Giving back to the Game: Volunteering in Cambridge

Lifelong Cambridge resident, husband and father of 3. I am interested in sports and politics. Huge fan of comic book movies and Star Wars.

When my family first moved to Cambridge (Hespeler) in 1988, my parents signed my brother and me up to play softball with the Hespeler Minor Softball Association. This was my first experience with team sports. While I wasn’t always the best player on the team and we didn’t win the championship every year, the experience is what got me hooked on a sport I would play well in to my 20s.

Now that I am living in Hespeler again and have a young family of my own, the opportunity came for my kids to have the same experience as I had. So far they have taken to it with the same enthusiasm as their Dad.

Their participation also presented an opportunity for me as well; my kids’ teams needed coaches. At first I was a little apprehensive. What did I know about coaching young kids? Would I be able to reach them at all? Despite these concerns, I decided to throw my hat in the ring and was glad I did.

The Birth of a Baseball Coach

Now that I have coached for a couple of seasons, here are a few of my thoughts about getting involved in youth sports and why you should consider it as well:

  • Helping kids learn a new skill is incredibly rewarding. Having the opportunity to teach kids all I learned from playing the sport for 15 years was exciting. I did come to realize that I had to temper my expectations. The kids I was teaching were very young, and some of them were playing softball for the first time. I had to realize they were starting from scratch and needed to begin with the very basic elements of the game.
  • Seeing these budding athletes learn a new skill provided the same excitement I imagine a school teacher must have when a student masters their first math problem. Watching the kids try to throw or catch a ball, hit off a tee or run the bases, and looking at their faces light up the first time they are successful was something I will never forget. That experience made all the work and effort worthwhile because I know they will remember it for a long time. They will also remember the coach that helped them get there.
  • That isn’t to say that every coach/volunteer has to be an expert. Coaching children aged 3-4 or 5-6 requires a great deal of supervision and coordination. The children will look up to you regardless of whether you are teaching them how to swing the bat or if you are teaching them when to take the field or how to sit in the batting order. Contributions like these make the games and practices go smoothly and ensure the kids enjoy their overall experience.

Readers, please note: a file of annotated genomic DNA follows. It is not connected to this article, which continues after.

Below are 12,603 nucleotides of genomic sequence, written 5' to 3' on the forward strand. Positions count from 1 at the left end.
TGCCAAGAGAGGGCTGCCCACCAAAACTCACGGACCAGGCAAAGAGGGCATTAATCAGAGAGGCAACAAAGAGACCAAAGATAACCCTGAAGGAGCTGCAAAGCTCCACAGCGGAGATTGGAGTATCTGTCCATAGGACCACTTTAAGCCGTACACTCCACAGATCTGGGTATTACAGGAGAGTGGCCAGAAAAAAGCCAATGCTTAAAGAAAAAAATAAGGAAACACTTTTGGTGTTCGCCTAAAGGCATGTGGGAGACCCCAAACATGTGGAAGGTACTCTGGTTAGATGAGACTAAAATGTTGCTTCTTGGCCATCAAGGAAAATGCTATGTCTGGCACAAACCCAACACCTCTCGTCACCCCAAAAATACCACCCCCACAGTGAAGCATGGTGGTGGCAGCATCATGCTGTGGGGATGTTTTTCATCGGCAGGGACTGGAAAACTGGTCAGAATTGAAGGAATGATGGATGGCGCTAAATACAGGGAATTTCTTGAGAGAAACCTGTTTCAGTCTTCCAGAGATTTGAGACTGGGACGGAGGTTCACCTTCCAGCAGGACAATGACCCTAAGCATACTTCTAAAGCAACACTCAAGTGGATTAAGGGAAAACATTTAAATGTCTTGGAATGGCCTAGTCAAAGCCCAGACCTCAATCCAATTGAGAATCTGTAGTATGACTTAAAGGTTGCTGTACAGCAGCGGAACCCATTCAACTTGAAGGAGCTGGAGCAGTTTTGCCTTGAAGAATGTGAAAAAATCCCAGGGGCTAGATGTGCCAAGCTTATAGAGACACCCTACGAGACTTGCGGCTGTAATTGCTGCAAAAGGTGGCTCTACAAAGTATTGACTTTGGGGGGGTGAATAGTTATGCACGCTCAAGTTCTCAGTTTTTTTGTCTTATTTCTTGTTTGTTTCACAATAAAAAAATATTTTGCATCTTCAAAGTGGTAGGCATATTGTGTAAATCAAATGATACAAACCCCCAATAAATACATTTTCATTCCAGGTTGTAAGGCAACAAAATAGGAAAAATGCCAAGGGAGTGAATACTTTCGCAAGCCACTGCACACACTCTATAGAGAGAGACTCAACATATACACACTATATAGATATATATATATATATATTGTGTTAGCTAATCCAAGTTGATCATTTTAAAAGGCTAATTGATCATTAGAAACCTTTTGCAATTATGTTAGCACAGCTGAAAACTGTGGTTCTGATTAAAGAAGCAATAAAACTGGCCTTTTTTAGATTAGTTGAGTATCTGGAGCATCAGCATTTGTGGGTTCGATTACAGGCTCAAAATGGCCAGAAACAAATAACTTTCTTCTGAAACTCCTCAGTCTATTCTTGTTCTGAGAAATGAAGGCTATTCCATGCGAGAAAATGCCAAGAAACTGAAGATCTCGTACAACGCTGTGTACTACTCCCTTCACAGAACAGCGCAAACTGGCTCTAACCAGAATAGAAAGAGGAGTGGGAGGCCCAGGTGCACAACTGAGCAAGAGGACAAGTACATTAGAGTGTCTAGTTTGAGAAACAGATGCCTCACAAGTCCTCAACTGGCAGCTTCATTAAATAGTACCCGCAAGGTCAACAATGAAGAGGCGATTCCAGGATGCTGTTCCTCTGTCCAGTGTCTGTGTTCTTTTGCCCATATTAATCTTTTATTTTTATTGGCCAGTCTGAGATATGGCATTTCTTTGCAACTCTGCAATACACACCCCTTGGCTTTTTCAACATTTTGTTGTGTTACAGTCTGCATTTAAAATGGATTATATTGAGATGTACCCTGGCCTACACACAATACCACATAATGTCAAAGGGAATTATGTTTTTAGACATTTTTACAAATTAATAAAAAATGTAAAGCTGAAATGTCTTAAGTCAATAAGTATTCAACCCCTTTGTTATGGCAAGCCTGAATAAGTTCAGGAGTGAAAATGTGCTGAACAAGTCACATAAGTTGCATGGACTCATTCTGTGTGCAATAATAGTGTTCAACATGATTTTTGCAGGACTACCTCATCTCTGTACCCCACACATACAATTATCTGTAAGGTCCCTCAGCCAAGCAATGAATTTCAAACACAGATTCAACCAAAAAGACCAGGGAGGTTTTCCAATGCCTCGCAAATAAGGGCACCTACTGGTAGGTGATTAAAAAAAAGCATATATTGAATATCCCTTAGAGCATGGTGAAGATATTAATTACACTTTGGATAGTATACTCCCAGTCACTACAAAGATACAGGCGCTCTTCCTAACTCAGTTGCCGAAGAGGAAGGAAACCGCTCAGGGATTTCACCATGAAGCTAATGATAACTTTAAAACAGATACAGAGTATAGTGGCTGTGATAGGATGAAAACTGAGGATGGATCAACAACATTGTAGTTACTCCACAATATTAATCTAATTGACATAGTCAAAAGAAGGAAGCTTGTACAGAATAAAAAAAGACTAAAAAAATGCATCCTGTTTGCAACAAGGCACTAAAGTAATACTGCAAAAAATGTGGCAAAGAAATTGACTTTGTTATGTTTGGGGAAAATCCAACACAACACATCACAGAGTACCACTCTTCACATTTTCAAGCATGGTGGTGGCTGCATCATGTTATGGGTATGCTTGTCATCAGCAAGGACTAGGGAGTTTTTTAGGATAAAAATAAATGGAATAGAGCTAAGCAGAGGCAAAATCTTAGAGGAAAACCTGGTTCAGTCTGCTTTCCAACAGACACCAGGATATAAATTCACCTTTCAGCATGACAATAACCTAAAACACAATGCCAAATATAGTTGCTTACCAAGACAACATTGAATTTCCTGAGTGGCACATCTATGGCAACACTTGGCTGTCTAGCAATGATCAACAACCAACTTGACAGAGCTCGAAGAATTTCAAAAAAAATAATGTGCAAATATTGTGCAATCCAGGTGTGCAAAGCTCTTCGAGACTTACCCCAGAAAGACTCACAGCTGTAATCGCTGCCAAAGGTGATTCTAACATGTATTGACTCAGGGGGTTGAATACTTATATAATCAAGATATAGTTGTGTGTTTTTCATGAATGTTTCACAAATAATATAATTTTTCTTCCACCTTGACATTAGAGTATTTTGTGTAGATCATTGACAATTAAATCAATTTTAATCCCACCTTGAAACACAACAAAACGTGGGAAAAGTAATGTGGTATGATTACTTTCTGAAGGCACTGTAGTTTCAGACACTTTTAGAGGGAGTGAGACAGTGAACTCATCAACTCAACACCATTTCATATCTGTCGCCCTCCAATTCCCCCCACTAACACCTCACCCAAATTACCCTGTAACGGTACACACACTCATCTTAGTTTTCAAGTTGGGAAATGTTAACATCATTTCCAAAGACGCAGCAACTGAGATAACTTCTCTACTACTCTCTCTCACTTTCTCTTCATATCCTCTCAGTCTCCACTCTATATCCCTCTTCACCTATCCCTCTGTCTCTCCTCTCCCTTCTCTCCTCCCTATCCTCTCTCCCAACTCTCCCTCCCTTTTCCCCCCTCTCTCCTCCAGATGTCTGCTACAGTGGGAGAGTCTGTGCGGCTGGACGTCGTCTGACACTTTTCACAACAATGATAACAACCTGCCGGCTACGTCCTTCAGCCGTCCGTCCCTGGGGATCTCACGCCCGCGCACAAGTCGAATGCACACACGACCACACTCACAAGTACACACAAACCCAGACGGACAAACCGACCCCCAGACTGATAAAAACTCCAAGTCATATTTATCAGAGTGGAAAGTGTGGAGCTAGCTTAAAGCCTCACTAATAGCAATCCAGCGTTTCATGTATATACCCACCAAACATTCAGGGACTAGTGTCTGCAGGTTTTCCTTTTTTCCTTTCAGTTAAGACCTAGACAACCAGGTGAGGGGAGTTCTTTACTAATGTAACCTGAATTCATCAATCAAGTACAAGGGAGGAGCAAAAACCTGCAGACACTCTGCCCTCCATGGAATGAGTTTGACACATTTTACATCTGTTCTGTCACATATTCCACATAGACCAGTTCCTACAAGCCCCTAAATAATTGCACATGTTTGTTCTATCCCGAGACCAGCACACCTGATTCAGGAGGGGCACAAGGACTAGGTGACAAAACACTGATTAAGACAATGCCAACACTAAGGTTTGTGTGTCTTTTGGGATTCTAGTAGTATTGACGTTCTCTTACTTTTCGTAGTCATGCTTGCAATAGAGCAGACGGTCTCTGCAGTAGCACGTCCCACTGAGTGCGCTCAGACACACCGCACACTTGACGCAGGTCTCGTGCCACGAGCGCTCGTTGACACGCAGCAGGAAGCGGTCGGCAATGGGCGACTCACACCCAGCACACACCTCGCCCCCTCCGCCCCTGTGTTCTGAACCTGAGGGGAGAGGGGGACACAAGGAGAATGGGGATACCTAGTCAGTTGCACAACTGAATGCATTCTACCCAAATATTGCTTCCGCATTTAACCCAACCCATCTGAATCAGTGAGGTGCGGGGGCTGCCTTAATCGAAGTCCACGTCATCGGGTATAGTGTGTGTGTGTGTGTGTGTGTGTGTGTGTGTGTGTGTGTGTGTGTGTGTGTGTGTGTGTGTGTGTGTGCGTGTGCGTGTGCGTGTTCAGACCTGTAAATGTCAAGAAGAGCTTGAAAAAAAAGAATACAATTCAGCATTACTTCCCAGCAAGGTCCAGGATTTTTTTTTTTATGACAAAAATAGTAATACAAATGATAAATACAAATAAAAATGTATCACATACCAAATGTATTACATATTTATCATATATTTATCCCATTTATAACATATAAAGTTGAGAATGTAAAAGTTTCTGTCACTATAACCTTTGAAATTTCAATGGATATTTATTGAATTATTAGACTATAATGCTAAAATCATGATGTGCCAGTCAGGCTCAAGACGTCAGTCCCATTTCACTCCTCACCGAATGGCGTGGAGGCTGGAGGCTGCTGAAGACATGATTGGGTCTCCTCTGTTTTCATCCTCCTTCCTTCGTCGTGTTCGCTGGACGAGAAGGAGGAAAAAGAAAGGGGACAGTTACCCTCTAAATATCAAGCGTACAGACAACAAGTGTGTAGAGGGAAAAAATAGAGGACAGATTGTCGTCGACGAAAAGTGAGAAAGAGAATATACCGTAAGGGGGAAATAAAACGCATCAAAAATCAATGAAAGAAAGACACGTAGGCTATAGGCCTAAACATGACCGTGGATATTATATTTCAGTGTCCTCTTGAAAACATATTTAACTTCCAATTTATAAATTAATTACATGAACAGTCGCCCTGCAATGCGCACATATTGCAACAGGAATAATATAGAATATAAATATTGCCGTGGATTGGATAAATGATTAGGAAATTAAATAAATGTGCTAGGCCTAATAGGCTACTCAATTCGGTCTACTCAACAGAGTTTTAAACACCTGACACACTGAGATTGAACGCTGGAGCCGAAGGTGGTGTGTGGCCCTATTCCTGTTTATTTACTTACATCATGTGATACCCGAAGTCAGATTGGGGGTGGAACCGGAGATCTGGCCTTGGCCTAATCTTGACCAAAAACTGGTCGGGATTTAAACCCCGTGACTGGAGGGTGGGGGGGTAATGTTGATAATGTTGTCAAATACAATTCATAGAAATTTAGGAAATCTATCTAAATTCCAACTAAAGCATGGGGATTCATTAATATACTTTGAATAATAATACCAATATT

• Coaching not only provided me the chance to teach the next generation, but also reignited my passion for softball. Just being out on the field, tossing the ball to the players or throwing batting practice reminded me why I love the game so much. It inspired me to look up an adult league, not just to stay active, but to scratch that itch that coaching planted. If you are on the diamond this summer in Cambridge, I might see you there.

Just to wrap things up, if your kids play organized sports, try to get involved. Even if you don’t have kids, you can contribute as well. I understand in this modern day when there just isn’t enough time for anything that you may not think you can handle the work and preparation. Don’t let that hold you back. In the end it is definitely worthwhile, and it will create memories you (and your kids) will remember for a lifetime.

For more information on the Hespeler Minor Softball Association, visit their website: http://www.hmsoftball.com/

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1 Comment

  1. July 6, 2017  10:41 am by Chad Conaghan Reply

    Awesome chris! Thanks again for stepping up to coach two divisions this season and thanks for the promotion !

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